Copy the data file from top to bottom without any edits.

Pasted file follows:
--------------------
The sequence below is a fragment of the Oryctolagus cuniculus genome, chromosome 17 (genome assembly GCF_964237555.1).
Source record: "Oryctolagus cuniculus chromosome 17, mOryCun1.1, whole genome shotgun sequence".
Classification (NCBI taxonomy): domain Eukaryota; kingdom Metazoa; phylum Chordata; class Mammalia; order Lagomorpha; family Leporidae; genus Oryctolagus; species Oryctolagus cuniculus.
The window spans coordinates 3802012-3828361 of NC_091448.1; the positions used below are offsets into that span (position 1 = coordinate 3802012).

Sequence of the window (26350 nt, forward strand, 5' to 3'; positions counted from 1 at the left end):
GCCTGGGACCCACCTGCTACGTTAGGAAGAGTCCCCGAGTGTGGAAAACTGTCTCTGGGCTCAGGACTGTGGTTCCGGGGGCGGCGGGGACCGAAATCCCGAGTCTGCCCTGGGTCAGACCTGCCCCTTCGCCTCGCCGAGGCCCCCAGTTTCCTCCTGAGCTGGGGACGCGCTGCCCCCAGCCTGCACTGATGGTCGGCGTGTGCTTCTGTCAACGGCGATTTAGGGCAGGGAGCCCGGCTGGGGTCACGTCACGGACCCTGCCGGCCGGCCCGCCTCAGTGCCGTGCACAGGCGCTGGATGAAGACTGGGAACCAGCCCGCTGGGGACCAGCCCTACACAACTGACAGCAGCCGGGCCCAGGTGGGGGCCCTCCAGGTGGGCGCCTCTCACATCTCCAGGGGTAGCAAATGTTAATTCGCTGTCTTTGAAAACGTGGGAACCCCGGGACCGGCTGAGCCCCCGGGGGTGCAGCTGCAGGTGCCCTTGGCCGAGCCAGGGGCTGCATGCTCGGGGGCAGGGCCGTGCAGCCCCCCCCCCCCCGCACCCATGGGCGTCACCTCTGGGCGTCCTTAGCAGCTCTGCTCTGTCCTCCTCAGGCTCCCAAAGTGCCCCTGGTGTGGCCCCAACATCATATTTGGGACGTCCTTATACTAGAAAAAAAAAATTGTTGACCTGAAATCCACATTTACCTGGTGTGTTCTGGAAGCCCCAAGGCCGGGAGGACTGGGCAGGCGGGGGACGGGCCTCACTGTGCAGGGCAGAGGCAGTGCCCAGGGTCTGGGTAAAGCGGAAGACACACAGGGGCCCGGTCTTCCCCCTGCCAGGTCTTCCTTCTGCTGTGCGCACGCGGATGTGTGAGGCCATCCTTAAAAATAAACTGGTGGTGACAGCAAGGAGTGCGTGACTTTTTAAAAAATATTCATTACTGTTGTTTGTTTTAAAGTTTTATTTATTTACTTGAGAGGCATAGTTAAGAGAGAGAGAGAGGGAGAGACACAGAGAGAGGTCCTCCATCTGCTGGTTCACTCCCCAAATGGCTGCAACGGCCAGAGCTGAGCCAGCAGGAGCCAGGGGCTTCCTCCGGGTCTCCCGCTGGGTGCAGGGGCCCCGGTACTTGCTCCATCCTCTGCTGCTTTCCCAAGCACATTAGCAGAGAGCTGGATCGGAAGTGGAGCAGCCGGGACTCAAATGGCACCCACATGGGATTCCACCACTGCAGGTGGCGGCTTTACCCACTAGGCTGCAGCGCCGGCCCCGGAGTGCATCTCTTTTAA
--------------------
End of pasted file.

The sequence below is a fragment of the Oryctolagus cuniculus genome, chromosome 17 (genome assembly GCF_964237555.1).
Source record: "Oryctolagus cuniculus chromosome 17, mOryCun1.1, whole genome shotgun sequence".
Classification (NCBI taxonomy): domain Eukaryota; kingdom Metazoa; phylum Chordata; class Mammalia; order Lagomorpha; family Leporidae; genus Oryctolagus; species Oryctolagus cuniculus.
The window spans coordinates 3802012-3828361 of NC_091448.1; the positions used below are offsets into that span (position 1 = coordinate 3802012).

Sequence of the window (26350 nt, forward strand, 5' to 3'; positions counted from 1 at the left end):
GCCTGGGACCCACCTGCTACGTTAGGAAGAGTCCCCGAGTGTGGAAAACTGTCTCTGGGCTCAGGACTGTGGTTCCGGGGGCGGCGGGGACCGAAATCCCGAGTCTGCCCTGGGTCAGACCTGCCCCTTCGCCTCGCCGAGGCCCCCAGTTTCCTCCTGAGCTGGGGACGCGCTGCCCCCAGCCTGCACTGATGGTCGGCGTGTGCTTCTGTCAACGGCGATTTAGGGCAGGGAGCCCGGCTGGGGTCACGTCACGGACCCTGCCGGCCGGCCCGCCTCAGTGCCGTGCACAGGCGCTGGATGAAGACTGGGAACCAGCCCGCTGGGGACCAGCCCTACACAACTGACAGCAGCCGGGCCCAGGTGGGGGCCCTCCAGGTGGGCGCCTCTCACATCTCCAGGGGTAGCAAATGTTAATTCGCTGTCTTTGAAAACGTGGGAACCCCGGGACCGGCTGAGCCCCCGGGGGTGCAGCTGCAGGTGCCCTTGGCCGAGCCAGGGGCTGCATGCTCGGGGGCAGGGCCGTGCAGCCCCCCCCCCCCCGCACCCATGGGCGTCACCTCTGGGCGTCCTTAGCAGCTCTGCTCTGTCCTCCTCAGGCTCCCAAAGTGCCCCTGGTGTGGCCCCAACATCATATTTGGGACGTCCTTATACTAGAAAAAAAAAATTGTTGACCTGAAATCCACATTTACCTGGTGTGTTCTGGAAGCCCCAAGGCCGGGAGGACTGGGCAGGCGGGGGACGGGCCTCACTGTGCAGGGCAGAGGCAGTGCCCAGGGTCTGGGTAAAGCGGAAGACACACAGGGGCCCGGTCTTCCCCCTGCCAGGTCTTCCTTCTGCTGTGCGCACGCGGATGTGTGAGGCCATCCTTAAAAATAAACTGGTGGTGACAGCAAGGAGTGCGTGACTTTTTAAAAAATATTCATTACTGTTGTTTGTTTTAAAGTTTTATTTATTTACTTGAGAGGCATAGTTAAGAGAGAGAGAGAGGGAGAGACACAGAGAGAGGTCCTCCATCTGCTGGTTCACTCCCCAAATGGCTGCAACGGCCAGAGCTGAGCCAGCAGGAGCCAGGGGCTTCCTCCGGGTCTCCCGCTGGGTGCAGGGGCCCCGGTACTTGCTCCATCCTCTGCTGCTTTCCCAAGCACATTAGCAGAGAGCTGGATCGGAAGTGGAGCAGCCGGGACTCAAATGGCACCCACATGGGATTCCACCACTGCAGGTGGCGGCTTTACCCACTAGGCTGCAGCGCCGGCCCCGGAGTGCATCTCTTTTAA